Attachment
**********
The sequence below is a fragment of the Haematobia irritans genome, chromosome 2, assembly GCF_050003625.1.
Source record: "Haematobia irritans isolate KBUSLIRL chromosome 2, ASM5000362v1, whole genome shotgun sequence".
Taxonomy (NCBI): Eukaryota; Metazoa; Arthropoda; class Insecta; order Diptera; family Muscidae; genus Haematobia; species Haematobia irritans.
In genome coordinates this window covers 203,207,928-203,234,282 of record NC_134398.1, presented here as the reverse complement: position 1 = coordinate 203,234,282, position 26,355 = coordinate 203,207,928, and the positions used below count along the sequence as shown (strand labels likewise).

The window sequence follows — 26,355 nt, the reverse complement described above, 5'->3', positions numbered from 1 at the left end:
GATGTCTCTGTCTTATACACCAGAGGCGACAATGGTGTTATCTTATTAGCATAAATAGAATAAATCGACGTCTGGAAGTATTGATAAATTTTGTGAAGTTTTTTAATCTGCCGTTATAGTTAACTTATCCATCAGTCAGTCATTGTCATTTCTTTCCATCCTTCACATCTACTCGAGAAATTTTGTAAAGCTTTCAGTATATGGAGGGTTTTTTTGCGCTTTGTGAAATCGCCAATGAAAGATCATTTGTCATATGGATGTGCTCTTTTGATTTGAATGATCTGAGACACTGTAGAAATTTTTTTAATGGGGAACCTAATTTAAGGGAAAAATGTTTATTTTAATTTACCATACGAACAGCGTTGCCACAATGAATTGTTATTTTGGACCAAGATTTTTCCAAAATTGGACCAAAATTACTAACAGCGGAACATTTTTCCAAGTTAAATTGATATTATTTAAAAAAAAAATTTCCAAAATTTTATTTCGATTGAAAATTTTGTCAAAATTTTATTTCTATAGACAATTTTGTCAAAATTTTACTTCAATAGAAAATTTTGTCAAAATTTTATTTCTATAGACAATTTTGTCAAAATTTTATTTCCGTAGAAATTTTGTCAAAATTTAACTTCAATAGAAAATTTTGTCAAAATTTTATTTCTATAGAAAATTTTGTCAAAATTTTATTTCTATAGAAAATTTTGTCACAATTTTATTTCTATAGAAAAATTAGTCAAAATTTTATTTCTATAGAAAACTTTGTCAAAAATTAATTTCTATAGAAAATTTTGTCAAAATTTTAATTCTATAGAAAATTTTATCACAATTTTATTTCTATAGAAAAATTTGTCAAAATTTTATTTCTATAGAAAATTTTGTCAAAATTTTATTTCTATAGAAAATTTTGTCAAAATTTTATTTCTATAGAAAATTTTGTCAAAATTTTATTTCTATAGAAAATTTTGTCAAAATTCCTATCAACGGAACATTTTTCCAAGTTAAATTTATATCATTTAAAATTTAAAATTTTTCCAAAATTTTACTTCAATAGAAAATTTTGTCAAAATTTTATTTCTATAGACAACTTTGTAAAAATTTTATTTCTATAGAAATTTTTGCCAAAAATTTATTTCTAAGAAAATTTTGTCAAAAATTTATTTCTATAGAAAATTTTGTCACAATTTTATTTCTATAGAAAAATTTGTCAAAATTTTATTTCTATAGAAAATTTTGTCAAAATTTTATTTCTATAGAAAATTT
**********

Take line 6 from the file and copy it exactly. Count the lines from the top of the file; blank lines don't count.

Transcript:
GATGTCTCTGTCTTATACACCAGAGGCGACAATGGTGTTATCTTATTAGCATAAATAGAATAAATCGACGTCTGGAAGTATTGATAAATTTTGTGAAGTTTTTTAATCTGCCGTTATAGTTAACTTATCCATCAGTCAGTCATTGTCATTTCTTTCCATCCTTCACATCTACTCGAGAAATTTTGTAAAGCTTTCAGTATATGGAGGGTTTTTTTGCGCTTTGTGAAATCGCCAATGAAAGATCATTTGTCATATGGATGTGCTCTTTTGATTTGAATGATCTGAGACACTGTAGAAATTTTTTTAATGGGGAACCTAATTTAAGGGAAAAATGTTTATTTTAATTTACCATACGAACAGCGTTGCCACAATGAATTGTTATTTTGGACCAAGATTTTTCCAAAATTGGACCAAAATTACTAACAGCGGAACATTTTTCCAAGTTAAATTGATATTATTTAAAAAAAAAATTTCCAAAATTTTATTTCGATTGAAAATTTTGTCAAAATTTTATTTCTATAGACAATTTTGTCAAAATTTTACTTCAATAGAAAATTTTGTCAAAATTTTATTTCTATAGACAATTTTGTCAAAATTTTATTTCCGTAGAAATTTTGTCAAAATTTAACTTCAATAGAAAATTTTGTCAAAATTTTATTTCTATAGAAAATTTTGTCAAAATTTTATTTCTATAGAAAATTTTGTCACAATTTTATTTCTATAGAAAAATTAGTCAAAATTTTATTTCTATAGAAAACTTTGTCAAAAATTAATTTCTATAGAAAATTTTGTCAAAATTTTAATTCTATAGAAAATTTTATCACAATTTTATTTCTATAGAAAAATTTGTCAAAATTTTATTTCTATAGAAAATTTTGTCAAAATTTTATTTCTATAGAAAATTTTGTCAAAATTTTATTTCTATAGAAAATTTTGTCAAAATTTTATTTCTATAGAAAATTTTGTCAAAATTCCTATCAACGGAACATTTTTCCAAGTTAAATTTATATCATTTAAAATTTAAAATTTTTCCAAAATTTTACTTCAATAGAAAATTTTGTCAAAATTTTATTTCTATAGACAACTTTGTAAAAATTTTATTTCTATAGAAATTTTTGCCAAAAATTTATTTCTAAGAAAATTTTGTCAAAAATTTATTTCTATAGAAAATTTTGTCACAATTTTATTTCTATAGAAAAATTTGTCAAAATTTTATTTCTATAGAAAATTTTGTCAAAATTTTATTTCTATAGAAAATTT